Building a Pitch Perfect Team
With championship season wrapping up, I thought it would only be appropriate to highlight the universal characteristics of a championship team. However, I won’t talk about the underperforming ‘superstar stacked’ Cleveland Cavaliers or even the perpetual championship-winning Chicago Blackhawks (Go Blues!). I’m going to talk about a team that eclipses them both: the Barden Bellas.
If you haven’t heard of them, then you probably aren’t familiar with Pitch Perfect, or the theater release of its sequel Pitch Perfect 2. Quick overview: it’s a movie about an all-woman a cappella group that crushes it. Why is that relevant? Because finding an a cappella group that has members who match each other flawlessly is much harder than putting together any championship sports team, in my opinion.
So, with that in mind, I want to share three characteristics about the Barden Bellas that are crucial parts of building an all-star team:
1. You all must align towards a common goal.
Too often, people want to put together teams where everyone gets along, “hangs out all the time, or are bestfriends in and out of the office. It’s time to burst that bubble. The likelihood that you will create this team is slim to none. The reality is that your time is much better spent seeking out talented individuals who are eager to learn and are willing to buy-in to a common goal. In sales, this means making group goals and objectives, and creating a sense of ownership within each person on the team.
Tying this into the original Pitch Perfect, the Barden Bellas is a team that doesn’t particularly enjoy each others’ company in the beginning. It is only when they find a common dislike of The Treblemakers that they begin to take their focus off of each other and redirect it towards a mutually productive goal. That is the objective of any all-star team; they all have a mutually agreed upon direction and goals.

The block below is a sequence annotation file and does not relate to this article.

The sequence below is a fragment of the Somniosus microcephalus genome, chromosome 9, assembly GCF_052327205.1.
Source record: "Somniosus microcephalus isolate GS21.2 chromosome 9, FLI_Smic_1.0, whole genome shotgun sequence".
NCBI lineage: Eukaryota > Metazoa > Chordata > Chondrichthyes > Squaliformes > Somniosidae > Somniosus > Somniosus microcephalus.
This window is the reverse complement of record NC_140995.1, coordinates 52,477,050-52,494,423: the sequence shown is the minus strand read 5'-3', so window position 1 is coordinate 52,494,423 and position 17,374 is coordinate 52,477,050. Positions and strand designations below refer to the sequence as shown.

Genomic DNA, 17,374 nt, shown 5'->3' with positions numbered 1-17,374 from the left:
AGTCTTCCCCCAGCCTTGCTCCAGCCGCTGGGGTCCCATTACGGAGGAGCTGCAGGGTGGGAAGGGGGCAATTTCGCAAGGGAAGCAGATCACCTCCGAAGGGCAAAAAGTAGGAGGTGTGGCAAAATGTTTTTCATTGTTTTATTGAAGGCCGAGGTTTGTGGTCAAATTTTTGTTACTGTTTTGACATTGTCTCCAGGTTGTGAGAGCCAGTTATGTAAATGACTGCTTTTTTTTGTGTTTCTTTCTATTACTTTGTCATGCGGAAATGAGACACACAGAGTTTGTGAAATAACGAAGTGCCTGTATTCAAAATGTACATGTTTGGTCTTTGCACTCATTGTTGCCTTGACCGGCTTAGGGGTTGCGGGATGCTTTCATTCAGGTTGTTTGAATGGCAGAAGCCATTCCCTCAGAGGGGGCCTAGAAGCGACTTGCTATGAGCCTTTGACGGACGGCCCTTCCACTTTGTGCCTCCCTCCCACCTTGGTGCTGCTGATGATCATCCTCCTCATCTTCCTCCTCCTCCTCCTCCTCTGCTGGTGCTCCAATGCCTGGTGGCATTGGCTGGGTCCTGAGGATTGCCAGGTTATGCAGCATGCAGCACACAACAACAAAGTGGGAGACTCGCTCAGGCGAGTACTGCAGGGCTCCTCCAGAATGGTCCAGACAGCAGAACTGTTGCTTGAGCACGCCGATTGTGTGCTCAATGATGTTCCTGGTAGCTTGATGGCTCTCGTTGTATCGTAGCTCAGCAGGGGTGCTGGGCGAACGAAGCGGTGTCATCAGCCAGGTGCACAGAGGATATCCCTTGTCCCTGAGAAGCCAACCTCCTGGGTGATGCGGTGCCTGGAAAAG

2. They understand their strengths and weaknesses as well as those of their teammates.
An a cappella team requires a full spectrum of voices. You don’t need six people who can all hit the high note. You need one person who can hit that high note and five people who can carry the rest of the tune. In Pitch Perfect, this means having a girl like Lily who can barely be heard but is a skilled beatboxer, a girl with an outgoing personality and a booming voice like Fat Amy’s, having a skilled veteran with a chip on her shoulder like Aubrey, and of course an all around all-star like Becca.
In sales, this means finding people who are high in self-awareness. To find this trait you must ask a lot of situational questions in interviews. This also means doing something that most people find difficult: admitting you need help because you suck at something. It’s one thing to be bad at something, it’s completely unacceptable to not try to get better at it. Leverage the people around you to improve your weaknesses and be open to sharing your strengths with others and you will be one step closer to being on an all-star team.
3. They are always kind and honest with each other.
Believe it or not, this is the hardest part and hence the most crucial. In Pitch Perfect (spoiler alert), this comes out when their team has reached their breaking point. Fat Amy admits to everyone that her name is actually ‘Fat Patricia’ and Aubrey comes to grips with the fact that her need for control makes her projectile vomit.
As Kevin O’Leary said at DRIVE 2015, great salespeople are “not nice, but they are kind” and “they’re always honest and truthful.” That’s from the mouth of a billionaire salesman himself, so need I say anymore? You must be comfortable telling your team your honest opinions, and at the same token also be willing to admit when you’re wrong or just don’t know. That type of vulnerability builds a culture of trust that supports the first two characteristics and solidifies a championship team.